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Travel Can Wait, Tourism Can Bounce Back

Travel Can Wait, Tourism Can Bounce Back
Tourists relax in hammocks on Luli Island in Honda Bay, Puerto Princesa City, Palawan. Photo by Ghio Ong, The Philippine STAR

Were your travel plans this year, perhaps prepared and saved up for a long time, put to waste?

With strict quarantine or lockdown measures imposed in almost all corners of the world due to the coronavirus disease 2019 (COVID-19) pandemic, there is no certainty as to when people can travel again.

Some travel enthusiasts have turned to social media to either share fond memories of their past trips, voice their frustration over their canceled tour plans, or scream about their yearning to pack their bags and enjoy tourism sites.

In a private Facebook group called DIY (Do-it-Yourself) Travel Philippines, some of its over a million members have been posting photos and videos of their past local and foreign trips – even “epic fail” moments.

Others continue to post travel itineraries, both local and foreign, perhaps for future reference. There are tips on how to survive the enhanced community quarantine – now eased into a modified ECQ – making light of President Duterte’s suggestion to just explore one’s house: “Pwede kayong magbakasyon diyan lang sa bahay. Ikot ikot muna kayo sa bahay n’yo, baka may hindi pa kayo napupuntahan.”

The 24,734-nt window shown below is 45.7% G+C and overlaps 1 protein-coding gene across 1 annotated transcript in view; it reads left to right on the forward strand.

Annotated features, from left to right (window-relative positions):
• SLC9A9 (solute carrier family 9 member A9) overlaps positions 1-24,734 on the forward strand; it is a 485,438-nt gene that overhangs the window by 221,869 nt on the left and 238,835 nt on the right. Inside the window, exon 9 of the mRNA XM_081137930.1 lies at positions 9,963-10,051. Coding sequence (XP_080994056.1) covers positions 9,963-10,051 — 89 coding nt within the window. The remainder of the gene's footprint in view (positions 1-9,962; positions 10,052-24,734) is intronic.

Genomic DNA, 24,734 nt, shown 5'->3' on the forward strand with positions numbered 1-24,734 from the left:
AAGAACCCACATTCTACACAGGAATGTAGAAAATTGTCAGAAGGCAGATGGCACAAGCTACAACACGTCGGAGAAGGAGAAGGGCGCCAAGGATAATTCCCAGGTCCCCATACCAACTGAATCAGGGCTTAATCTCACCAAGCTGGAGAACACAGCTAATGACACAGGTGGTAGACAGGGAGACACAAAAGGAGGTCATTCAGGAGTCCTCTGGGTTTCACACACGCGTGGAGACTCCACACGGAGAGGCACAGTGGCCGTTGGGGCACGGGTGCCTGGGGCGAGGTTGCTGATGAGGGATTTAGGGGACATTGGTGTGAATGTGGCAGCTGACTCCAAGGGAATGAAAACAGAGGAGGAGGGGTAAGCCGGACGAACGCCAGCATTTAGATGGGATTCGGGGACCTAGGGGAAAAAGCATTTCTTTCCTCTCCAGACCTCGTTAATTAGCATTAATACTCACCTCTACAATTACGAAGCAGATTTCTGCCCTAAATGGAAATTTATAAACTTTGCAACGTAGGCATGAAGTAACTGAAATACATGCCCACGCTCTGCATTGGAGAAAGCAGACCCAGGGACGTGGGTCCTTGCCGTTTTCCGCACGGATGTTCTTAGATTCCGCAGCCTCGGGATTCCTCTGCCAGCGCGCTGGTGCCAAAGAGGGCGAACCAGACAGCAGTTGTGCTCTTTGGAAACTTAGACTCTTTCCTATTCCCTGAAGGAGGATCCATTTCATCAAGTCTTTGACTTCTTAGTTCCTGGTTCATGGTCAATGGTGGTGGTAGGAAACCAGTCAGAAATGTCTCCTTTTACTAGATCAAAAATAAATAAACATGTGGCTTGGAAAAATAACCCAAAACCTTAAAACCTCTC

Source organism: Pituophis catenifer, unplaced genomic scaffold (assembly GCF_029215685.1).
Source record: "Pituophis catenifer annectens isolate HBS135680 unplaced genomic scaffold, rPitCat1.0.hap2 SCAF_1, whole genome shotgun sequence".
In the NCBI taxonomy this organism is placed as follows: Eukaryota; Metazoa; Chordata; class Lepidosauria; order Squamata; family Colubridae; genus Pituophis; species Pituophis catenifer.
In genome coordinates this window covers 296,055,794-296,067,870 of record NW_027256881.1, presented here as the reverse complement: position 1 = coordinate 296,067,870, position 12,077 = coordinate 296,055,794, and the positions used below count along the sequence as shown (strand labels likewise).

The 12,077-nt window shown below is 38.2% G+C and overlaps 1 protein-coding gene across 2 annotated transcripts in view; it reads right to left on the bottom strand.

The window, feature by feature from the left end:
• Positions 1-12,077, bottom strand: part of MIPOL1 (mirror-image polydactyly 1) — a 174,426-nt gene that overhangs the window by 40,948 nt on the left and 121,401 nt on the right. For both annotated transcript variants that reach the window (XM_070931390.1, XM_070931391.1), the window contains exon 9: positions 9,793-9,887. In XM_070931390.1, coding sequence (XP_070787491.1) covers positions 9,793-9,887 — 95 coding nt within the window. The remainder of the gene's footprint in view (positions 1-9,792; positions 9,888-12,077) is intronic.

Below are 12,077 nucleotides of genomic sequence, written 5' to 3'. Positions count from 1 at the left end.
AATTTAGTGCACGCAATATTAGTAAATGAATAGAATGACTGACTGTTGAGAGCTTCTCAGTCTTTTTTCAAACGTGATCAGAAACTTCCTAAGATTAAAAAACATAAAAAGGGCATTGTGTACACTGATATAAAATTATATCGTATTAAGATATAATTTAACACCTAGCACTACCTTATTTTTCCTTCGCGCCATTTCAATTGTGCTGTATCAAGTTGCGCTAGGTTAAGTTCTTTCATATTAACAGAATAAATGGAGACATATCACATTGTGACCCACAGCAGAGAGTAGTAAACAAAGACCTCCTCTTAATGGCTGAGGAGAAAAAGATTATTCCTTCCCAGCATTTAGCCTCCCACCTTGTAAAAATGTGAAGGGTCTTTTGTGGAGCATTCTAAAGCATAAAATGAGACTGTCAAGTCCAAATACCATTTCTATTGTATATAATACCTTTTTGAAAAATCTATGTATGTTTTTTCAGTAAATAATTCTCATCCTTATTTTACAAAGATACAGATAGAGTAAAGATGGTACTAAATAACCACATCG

There are members who joke about escaping the ECQ to travel. It’s summer – usually the time for many to bond with their families and friends in the country or abroad, and to go to beaches.

The group has also been flooded with inquiries on how people who have canceled travel plans can get refunds for bookings from travel agencies, airlines and lodging businesses.

In general, members of DIY Travel Philippines are concerned about traveling while  COVID-19 remains a threat, according to the group’s founder Michelle Enriquez.

Enriquez created the group in 2015 upon her return from Singapore, with her personal goal of discovering places to visit in the Philippines as well as gathering DIY travel ideas.

With a weakened immune system, Enriquez is immunocompromised and vulnerable to COVID infection. She says she and her partner are supposed to fly to the world-renowned resort island of Bali, Indonesia in July, but she does not know what the COVID situation might be by then.

Even domestic travel plans have been hindered by quarantine measures imposed across the country. “I have a car. Kahit malapitan lang, puntahan namin. Dahil sa lockdown, hindi kami makapunta sa gusto naming puntahan.”

New normal

Like other members of DIY Travel Philippines, Enriquez is waiting for the “new normal” when people can travel again.

Enriquez hopes both travelers and tourism businesses will be more conscious of their actions amid the pandemic, especially since there is still no cure or vaccine for COVID-19.